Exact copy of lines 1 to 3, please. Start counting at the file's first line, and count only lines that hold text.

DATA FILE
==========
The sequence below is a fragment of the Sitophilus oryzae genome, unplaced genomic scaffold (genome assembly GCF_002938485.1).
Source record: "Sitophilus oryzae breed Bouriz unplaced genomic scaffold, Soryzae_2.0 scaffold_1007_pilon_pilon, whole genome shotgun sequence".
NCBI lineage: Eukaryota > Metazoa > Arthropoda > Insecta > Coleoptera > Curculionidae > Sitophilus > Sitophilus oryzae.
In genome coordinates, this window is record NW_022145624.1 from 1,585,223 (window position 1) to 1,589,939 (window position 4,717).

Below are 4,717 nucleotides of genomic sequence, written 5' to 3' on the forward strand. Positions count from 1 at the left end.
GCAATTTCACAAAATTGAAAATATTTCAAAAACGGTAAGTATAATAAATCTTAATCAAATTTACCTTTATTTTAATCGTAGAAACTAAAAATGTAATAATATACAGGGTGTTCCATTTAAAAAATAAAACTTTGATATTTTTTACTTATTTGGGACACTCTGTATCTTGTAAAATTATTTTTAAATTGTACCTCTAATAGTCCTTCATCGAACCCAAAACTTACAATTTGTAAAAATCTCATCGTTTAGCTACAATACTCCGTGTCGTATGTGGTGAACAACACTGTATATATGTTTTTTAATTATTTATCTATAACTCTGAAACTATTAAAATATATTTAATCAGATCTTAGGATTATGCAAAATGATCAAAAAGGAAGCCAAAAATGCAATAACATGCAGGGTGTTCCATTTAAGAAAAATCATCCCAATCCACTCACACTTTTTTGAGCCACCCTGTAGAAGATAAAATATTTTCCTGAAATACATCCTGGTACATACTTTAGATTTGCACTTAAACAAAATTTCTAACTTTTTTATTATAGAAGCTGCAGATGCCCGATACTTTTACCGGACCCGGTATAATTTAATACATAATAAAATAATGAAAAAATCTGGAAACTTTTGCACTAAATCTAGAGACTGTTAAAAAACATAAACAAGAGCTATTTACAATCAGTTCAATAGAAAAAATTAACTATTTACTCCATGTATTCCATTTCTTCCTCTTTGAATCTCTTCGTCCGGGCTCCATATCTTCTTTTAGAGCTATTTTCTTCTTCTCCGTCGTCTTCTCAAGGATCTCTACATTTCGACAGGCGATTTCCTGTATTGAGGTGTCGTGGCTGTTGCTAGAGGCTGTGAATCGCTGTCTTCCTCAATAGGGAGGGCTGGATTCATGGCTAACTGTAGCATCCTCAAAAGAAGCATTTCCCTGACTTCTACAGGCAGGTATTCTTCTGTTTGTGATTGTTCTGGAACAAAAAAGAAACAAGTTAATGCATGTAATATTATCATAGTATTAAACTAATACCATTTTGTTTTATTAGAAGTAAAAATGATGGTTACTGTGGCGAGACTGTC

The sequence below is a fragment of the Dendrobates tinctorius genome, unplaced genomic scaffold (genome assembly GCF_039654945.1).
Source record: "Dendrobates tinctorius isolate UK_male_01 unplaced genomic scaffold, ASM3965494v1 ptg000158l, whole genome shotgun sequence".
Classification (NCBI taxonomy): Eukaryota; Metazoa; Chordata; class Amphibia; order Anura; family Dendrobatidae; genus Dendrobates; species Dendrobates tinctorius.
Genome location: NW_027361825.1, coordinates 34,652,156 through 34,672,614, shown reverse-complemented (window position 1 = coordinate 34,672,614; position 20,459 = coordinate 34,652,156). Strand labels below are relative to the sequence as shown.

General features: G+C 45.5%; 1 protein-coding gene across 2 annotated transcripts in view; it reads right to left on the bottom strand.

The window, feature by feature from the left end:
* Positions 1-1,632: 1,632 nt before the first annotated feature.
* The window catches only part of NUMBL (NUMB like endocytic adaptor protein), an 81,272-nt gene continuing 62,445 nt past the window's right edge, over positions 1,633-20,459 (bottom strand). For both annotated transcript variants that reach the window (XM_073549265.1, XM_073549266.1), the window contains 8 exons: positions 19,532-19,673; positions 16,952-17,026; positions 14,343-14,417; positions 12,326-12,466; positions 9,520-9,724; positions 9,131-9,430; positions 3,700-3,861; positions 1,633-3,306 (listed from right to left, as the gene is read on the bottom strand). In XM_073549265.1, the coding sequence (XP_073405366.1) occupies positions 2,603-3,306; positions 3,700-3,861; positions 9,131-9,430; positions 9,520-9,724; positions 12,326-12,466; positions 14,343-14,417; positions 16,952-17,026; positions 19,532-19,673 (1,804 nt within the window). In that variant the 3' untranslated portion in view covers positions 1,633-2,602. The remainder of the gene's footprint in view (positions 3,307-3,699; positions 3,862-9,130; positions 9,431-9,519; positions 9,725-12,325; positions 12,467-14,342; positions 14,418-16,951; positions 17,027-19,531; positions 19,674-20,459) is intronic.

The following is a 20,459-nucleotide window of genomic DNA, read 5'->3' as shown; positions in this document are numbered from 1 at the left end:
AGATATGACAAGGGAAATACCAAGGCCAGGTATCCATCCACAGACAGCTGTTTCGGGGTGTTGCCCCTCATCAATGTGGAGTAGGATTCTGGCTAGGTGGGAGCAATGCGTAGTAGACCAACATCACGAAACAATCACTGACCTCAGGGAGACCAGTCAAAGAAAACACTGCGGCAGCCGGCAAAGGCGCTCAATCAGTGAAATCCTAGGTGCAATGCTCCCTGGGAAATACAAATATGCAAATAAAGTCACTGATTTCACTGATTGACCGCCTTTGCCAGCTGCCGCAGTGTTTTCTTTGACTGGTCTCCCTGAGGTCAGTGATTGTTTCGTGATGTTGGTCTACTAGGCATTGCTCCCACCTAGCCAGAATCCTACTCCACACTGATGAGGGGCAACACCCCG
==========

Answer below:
The sequence below is a fragment of the Sitophilus oryzae genome, unplaced genomic scaffold (genome assembly GCF_002938485.1).
Source record: "Sitophilus oryzae breed Bouriz unplaced genomic scaffold, Soryzae_2.0 scaffold_1007_pilon_pilon, whole genome shotgun sequence".
NCBI lineage: Eukaryota > Metazoa > Arthropoda > Insecta > Coleoptera > Curculionidae > Sitophilus > Sitophilus oryzae.